"I have the new dresses."
Translation:Stolas novas habeo.
I need somebody to explain to me the whole thing about long and short vowels. I noticed the male voice puts the word stress on the first syllable of each of those words, and it "sounds" correct to me. But I am new to Latin, and an Italian speaker. In modern Italian, only a pronunciation difference between long o's and e's exist (well and naturally any unstressed vowel is also going to sound shorter). Why did you write the sentence with caps and with the long vowels marked? Is it mispronounced?
Latin and Italian read the vowels according to two different rules: Latin according to the length of the vowel, Italian according to the tonic accent possessed. Nobody (certainly not DL!) knows exactly what the Latin pronunciation was. If there is someone who always stresses the first syllable, he is wrong (in the infinitive of the verbs of the second conjugation, for instance, the tonic stress is always on the penultimate syllable, as in monēre (= monère). There is not an easy rule to determine when a syllable is long or short.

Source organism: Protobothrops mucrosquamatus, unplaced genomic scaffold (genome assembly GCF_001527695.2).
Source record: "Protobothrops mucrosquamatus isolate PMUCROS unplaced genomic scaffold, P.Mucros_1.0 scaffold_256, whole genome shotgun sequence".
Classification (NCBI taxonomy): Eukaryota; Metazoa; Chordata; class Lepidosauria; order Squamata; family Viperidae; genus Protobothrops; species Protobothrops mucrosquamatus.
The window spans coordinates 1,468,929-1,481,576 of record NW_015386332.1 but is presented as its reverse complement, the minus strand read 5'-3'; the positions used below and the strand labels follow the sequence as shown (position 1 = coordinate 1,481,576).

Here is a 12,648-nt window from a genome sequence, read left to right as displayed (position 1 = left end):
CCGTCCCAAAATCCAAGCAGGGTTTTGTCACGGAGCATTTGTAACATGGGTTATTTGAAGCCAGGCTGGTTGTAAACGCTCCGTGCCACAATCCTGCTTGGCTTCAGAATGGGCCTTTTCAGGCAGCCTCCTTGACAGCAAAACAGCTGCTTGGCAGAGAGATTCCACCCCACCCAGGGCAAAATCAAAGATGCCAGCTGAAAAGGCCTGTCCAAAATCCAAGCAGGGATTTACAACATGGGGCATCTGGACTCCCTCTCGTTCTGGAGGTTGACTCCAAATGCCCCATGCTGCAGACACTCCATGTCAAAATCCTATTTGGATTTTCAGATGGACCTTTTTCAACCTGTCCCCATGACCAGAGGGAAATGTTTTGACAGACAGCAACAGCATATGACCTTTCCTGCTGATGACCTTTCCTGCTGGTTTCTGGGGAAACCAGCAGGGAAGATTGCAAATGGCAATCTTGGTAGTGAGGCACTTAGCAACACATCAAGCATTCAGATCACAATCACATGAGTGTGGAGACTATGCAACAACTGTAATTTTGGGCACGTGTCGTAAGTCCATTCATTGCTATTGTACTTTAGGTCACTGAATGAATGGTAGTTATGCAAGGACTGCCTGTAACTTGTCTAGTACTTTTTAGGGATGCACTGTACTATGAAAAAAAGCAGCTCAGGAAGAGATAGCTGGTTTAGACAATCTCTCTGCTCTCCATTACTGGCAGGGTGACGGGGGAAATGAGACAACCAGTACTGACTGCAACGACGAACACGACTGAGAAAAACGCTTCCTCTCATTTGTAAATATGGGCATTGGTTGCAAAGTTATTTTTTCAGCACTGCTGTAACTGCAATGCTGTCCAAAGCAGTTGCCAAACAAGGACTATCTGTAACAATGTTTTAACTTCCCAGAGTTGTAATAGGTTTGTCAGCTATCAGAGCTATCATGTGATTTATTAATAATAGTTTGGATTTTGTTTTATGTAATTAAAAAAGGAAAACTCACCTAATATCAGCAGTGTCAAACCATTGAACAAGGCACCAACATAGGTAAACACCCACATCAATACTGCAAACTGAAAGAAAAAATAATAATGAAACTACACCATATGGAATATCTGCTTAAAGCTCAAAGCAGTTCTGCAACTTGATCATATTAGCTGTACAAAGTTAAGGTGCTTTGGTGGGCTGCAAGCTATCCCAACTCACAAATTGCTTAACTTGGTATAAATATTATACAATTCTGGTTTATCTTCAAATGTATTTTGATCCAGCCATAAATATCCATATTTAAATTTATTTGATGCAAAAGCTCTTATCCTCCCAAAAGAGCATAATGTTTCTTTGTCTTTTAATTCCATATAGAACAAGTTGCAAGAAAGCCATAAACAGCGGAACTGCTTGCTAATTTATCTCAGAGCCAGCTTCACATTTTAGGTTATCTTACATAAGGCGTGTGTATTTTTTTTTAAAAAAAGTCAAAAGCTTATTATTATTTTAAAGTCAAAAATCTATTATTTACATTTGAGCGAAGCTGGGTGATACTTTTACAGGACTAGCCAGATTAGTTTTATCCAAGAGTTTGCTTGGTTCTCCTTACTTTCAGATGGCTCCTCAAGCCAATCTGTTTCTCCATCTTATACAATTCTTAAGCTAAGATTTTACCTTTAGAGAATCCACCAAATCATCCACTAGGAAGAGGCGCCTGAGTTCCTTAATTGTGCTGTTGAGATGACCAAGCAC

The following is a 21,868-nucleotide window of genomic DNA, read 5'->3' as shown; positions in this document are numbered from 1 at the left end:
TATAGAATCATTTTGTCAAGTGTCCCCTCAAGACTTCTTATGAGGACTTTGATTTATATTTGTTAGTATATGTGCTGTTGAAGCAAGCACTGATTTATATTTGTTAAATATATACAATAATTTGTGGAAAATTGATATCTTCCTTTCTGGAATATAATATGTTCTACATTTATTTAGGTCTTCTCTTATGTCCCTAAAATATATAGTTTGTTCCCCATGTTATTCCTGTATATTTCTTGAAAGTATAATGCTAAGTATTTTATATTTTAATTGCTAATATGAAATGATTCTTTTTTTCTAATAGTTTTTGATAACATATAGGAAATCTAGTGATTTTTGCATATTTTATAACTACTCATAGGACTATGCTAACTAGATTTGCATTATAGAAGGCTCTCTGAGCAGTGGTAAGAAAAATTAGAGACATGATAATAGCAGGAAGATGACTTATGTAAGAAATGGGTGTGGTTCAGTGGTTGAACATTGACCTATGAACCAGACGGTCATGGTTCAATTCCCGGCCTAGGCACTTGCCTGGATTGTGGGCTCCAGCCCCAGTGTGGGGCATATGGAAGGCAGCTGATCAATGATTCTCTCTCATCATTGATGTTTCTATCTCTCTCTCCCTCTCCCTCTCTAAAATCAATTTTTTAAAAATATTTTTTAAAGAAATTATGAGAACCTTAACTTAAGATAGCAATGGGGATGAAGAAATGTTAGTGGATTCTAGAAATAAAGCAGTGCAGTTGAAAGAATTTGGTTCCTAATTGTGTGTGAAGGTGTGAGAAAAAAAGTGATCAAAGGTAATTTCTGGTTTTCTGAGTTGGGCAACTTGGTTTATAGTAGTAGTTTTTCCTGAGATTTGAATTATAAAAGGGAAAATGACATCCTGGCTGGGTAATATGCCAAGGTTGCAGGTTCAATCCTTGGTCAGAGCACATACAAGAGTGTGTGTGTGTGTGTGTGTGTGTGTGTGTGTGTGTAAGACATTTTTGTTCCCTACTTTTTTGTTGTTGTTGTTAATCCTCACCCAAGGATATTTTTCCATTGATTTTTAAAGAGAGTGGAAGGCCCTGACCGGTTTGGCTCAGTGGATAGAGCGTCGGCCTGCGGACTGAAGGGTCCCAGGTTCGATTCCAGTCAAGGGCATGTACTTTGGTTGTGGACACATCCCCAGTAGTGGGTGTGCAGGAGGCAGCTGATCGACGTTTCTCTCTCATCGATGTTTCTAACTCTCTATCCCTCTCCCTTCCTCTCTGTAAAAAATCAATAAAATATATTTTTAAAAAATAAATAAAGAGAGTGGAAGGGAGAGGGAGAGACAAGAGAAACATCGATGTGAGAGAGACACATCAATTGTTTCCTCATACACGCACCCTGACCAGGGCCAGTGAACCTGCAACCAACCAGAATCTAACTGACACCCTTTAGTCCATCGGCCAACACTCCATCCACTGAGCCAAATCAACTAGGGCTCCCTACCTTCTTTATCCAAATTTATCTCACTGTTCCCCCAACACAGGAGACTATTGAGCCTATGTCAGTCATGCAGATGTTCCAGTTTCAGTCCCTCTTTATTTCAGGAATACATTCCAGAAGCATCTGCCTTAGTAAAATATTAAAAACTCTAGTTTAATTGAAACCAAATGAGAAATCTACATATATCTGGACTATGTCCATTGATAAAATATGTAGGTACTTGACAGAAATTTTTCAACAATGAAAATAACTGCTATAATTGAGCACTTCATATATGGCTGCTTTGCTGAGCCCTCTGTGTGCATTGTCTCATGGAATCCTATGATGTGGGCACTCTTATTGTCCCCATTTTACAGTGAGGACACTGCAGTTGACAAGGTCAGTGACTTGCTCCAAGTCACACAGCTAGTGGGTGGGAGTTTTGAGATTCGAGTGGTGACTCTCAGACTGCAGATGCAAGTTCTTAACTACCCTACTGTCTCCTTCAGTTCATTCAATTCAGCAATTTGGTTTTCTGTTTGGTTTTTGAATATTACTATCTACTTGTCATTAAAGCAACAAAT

To call "stola" a normal dress (that can be a vestis, a vestitus (from which the Italian vestito), a vestimentum, a habitus (from which the Italian abito) is like to call tuxedo an apron. I hope that the "teachers" will change their strange ideas about the Roman ornātus ASAP
Okay, so I understood that they should use vestis, vestitus, vestimentum, or habitus. But what was a stola like? Something very fancy, such as a tuxedo is for us? And ironically, a wedding gown (therefore a very elaborate and expensive dress) in Italian is called an "abito da sposa."